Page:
This is one side of a two-sided hand-painted sandwich sign that a beauty salon used to advertise its business in Togo. The painting has been removed from the frame that one time supported it on the ground in front of the stylist’s shop. The other side of this same sign is also available on this site, item # 6291. The other one is almost identical to this one except the arrow is pointing in the other direction; when both of these signs were mounted on the frames, hinged at the top, both arrows pointed to the salon. These signs were painted by an accomplished, though anonymous, commercial artist.
This sign measures 25 1/2 x 41″ (64.8 x 104 cm).
What stands out about this sign are the two large women’s heads, beautifully painted by hand, on a light blue background. There is just a simple word at the top of the sign, in bold red letters, SALON. There is a large green arrow pointing to the right just under the word SALON. The woman on the top has straight hair and is looking to the right and is smiling broadly. Only her left ear is visible, with a small post earring. The other woman, below on the sign, is looking back over her left shoulder. Her hair is long and braided. Her mouth is open with some of her teeth visible.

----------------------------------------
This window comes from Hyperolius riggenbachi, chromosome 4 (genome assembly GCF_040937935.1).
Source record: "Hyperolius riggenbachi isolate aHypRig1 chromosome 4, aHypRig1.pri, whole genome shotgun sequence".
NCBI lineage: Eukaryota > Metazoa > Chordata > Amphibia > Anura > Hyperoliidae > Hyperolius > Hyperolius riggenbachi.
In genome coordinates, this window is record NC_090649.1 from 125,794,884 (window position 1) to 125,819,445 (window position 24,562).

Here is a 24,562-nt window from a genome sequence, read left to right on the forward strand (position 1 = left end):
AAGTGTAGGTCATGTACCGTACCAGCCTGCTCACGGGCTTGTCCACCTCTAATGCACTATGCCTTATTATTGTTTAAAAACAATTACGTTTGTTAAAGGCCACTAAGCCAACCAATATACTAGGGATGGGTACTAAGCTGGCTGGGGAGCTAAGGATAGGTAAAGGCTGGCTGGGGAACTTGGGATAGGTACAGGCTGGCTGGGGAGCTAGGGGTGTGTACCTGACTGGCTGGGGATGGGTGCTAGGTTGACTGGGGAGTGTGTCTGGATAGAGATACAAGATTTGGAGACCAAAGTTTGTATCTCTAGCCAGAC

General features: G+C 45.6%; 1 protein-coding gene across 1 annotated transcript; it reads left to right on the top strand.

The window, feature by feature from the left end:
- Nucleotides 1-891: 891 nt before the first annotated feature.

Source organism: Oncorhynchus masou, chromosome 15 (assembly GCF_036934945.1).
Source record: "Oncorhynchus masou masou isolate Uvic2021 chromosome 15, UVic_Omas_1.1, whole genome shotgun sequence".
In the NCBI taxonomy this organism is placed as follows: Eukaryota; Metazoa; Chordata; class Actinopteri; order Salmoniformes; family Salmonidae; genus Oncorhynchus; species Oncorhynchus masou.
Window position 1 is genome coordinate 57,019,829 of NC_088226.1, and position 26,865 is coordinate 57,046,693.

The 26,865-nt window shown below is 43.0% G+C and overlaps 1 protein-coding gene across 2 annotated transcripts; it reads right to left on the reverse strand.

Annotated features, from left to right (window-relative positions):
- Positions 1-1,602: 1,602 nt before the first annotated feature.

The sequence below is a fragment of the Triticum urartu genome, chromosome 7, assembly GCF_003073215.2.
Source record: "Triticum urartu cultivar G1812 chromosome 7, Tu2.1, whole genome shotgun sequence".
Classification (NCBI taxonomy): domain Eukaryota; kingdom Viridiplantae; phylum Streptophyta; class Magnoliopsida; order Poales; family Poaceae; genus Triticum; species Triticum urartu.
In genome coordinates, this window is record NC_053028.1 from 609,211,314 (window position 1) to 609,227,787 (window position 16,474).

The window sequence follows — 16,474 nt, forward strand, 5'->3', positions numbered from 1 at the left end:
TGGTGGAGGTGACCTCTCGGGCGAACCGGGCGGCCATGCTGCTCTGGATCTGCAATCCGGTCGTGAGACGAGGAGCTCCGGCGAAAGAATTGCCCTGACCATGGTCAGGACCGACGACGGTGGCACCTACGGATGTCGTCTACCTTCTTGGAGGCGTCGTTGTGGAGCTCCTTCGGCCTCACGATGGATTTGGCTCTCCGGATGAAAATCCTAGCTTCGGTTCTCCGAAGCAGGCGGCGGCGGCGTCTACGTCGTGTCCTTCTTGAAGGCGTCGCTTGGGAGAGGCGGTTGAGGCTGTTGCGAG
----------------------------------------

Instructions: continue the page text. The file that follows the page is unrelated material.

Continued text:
Both women’s hairstyles show a lot of detail, a lot of texture, as African hairstyles typically do. The sign is painted on a thin piece of wood and is in very good condition, the edges have a small amount of wear having been protected by the frame to which it used to be attached. This sign clearly was made years ago and was used for many years before we bought it. This form of African art is contemporary; these signs continue to be made although currently the trend seems to be to more professionally printed signs on paper which is now cheaper than hiring an artist. This, therefore, appears to be one of the last of a dying art.
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